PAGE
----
Justus of Lyon

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Justus of Lyon
Église Saint-Just Lyon statue.jpg
Statue of Saint Justus atop the church dedicated to him, Lyon.
Bornearly 4th century
Scetes (present-day Wadi El Natrun, Egypt)
Venerated inRoman Catholic Church
Eastern Orthodox Church
Major shrineChurch of Saint-Just, Lyon
Feast2 September

Justus of Lyon (Latin: Iustus, lit. '"one who helps"') was the 13th Bishop of Lyon.[1][2] He succeeded Vérissime in the mid-4th century. He is venerated as a saint by both the Catholic[3] and the Orthodox Church, with a feast day on 2 September.


Early life[edit]

He was born in the first half of the 4th century in Tournon-sur-Rhône and came from an aristocratic family. He would follow the religious teaching of Saint Paschasius, the Archbishop of Vienne at the time and became a deacon of the Church of Vienne.[4] A contemporary biographer describes him as being a meek and merciful man.

Bishop of Lyon[edit]

Around 350, Justus was made Bishop of Lyon. As bishop of the capital of Gaul, he was among the participants of the Council of Valencia of 374 regarding religious discipline of the clergy and the faithful.[4]

He assisted at the Council of Aquileia, 381, organized by Ambrose of Milan.[4] A general council had been requested by Arian bishops Palladius and Sécondien supported by the Empress Justina to review the Church's position on Arianism. Ambrose refused to hold a general council, agreeing only to a provincial council, but the Emperor Gratian allowed other bishops to attend. The bishops of Gaul sent delegates including Just, who was one of 32 bishops at the council, which rejected Arianism and condemned Palladius and Sécondien.

At that time, he maintained a correspondence with Ambrose of Milan of which there remain only two letters from Ambrose discussing sections of Scripture. The two letters suggest that Justus was a man respected for his learning.

As a hermit[edit]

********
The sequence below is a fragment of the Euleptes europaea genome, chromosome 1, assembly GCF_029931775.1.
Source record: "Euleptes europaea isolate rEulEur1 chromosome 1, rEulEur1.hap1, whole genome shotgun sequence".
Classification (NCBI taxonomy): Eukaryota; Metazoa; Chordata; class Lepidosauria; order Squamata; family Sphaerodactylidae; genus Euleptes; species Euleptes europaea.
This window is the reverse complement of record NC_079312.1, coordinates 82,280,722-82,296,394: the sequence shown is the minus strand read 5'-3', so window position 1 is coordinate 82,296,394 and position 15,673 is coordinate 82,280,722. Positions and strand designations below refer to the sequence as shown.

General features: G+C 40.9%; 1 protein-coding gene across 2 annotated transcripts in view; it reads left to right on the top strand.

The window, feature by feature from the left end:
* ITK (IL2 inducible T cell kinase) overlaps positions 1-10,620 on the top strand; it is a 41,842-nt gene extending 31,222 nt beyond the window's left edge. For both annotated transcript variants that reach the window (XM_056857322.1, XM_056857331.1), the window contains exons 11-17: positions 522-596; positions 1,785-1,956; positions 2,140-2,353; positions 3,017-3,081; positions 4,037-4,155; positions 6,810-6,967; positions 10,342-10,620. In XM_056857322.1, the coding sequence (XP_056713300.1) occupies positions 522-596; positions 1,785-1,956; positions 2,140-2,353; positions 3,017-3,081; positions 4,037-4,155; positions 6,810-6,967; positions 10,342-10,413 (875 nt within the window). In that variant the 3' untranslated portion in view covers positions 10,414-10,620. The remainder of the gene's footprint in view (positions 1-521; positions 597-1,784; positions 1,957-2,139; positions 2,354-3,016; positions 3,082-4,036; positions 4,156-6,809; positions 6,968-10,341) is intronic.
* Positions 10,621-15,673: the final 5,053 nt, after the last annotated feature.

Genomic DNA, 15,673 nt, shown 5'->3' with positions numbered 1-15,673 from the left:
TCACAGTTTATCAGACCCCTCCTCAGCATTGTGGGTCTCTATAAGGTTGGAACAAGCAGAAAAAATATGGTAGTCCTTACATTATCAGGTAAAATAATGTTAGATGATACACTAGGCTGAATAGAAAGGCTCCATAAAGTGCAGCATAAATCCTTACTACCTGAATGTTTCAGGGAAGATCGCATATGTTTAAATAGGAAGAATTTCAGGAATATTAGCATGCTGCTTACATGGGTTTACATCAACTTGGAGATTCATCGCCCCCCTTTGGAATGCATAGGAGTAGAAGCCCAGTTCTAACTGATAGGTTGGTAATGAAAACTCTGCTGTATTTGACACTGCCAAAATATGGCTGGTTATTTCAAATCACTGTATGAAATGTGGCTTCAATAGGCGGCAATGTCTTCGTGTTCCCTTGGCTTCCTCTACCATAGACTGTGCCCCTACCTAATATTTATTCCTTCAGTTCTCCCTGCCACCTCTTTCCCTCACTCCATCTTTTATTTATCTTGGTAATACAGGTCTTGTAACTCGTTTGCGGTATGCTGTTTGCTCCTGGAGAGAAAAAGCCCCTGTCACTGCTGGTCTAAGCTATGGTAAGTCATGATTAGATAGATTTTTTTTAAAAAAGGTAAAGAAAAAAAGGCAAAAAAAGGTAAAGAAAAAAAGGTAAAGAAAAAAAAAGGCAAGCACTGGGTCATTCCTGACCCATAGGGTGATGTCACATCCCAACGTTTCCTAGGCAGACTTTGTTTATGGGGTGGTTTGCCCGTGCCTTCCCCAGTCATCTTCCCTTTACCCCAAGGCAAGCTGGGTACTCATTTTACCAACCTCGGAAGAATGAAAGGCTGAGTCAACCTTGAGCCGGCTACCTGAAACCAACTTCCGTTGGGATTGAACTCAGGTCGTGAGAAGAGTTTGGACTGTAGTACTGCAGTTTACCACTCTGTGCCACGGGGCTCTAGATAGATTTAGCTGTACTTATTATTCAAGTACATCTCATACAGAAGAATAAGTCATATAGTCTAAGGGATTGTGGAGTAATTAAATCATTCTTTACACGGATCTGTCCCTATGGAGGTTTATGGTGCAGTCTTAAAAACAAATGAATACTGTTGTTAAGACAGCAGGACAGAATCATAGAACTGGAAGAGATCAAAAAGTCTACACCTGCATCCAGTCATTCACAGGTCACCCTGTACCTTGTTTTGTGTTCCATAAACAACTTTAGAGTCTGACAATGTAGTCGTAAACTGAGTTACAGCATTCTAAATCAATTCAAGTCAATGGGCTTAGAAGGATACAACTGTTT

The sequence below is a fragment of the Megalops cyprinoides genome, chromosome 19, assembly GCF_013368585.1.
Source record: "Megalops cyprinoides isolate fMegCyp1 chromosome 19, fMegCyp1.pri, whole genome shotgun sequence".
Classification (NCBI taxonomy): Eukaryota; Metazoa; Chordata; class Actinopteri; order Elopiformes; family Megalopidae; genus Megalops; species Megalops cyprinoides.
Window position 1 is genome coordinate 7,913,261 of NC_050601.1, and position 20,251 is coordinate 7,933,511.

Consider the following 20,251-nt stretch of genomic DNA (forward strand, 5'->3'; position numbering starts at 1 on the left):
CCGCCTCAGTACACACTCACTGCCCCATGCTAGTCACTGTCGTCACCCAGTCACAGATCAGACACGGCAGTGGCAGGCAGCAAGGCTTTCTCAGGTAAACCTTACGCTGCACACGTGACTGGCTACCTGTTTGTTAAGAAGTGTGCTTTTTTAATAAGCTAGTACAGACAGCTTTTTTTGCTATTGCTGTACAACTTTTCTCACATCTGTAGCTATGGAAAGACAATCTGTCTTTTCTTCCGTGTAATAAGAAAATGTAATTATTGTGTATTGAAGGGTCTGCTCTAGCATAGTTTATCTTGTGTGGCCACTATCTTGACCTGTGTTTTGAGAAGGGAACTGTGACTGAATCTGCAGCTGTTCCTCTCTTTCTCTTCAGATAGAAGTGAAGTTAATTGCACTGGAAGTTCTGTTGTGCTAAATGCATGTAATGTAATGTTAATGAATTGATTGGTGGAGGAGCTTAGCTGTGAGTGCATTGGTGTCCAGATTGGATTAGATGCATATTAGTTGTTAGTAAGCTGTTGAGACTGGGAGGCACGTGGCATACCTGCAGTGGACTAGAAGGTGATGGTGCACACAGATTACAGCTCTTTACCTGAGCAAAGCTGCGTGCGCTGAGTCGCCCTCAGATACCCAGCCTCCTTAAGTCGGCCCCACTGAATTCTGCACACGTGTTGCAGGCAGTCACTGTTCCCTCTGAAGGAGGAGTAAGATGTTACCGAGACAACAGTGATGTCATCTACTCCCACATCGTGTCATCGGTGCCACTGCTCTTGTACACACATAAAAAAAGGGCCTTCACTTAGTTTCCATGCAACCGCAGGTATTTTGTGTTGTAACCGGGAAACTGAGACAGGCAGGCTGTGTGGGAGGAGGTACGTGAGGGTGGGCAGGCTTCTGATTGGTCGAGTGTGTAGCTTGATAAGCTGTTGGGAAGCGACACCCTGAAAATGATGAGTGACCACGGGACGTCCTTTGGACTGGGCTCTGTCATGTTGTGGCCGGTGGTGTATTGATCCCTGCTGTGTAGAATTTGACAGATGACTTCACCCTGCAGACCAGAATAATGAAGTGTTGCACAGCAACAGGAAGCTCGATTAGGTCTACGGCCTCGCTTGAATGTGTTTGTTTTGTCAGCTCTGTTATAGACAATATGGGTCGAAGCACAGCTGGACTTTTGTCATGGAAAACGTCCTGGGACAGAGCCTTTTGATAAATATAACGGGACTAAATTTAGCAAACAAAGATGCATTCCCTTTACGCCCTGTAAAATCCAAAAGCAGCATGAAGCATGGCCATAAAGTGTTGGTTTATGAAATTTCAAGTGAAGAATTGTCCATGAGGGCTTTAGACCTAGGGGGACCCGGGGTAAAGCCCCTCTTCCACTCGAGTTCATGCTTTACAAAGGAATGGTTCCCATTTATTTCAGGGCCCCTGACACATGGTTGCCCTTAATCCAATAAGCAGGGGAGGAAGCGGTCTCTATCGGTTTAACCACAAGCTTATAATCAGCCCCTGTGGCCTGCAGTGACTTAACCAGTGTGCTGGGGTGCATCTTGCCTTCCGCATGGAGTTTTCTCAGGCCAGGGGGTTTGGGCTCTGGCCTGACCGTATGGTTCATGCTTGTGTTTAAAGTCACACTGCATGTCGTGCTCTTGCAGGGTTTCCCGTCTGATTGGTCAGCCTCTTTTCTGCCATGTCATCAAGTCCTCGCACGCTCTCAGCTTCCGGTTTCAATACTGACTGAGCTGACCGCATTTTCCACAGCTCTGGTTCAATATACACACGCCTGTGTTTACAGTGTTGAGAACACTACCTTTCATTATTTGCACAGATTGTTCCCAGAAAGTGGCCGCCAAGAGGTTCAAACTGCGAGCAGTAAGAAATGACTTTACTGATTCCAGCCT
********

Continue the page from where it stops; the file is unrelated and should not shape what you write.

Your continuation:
Some time after the Council of Aquileia, an incident took place where an insane individual in a violent fit, had attacked and killed several people in the streets of the city with a sword. Although eventually restrained, he managed to escape and take refuge in the church, at that time located on the side of the present church of St. Nizier. Despite threats, the Bishop maintained the right of sanctuary. At length a city magistrate arrived and persuaded Bishop Justus to hand the accused over to him, giving his word that the matter would be handled according to law. Relying on the magistrate's assurances Justus delivered the man over; but scarcely had the man left the church when the mob overpowered guards and seizing him, put him to death.[5]

The bishop came to believe that his failure to adequately protect the murderer had made him unworthy to continue to lead the Christian community, and he resolved to devote the remainder of his life to doing penance. Disillusioned, Justus resigned his See,[6] and retired to his house at Tournon. His friends could neither convince him that he was not responsible for the unfortunate man's death, nor to reconsider his decision of being unworthy to be bishop. One night he secretly left to take up the ascetical life of a hermit. He travelled to Arles, and then on to Marseilles where he planned to embark for Alexandria. The cathedral lector, Viator suspected the Bishop's intentions, and decided to follow his master. He caught up with Justus at Marseilles, and together they boarded ship for Egypt.[7]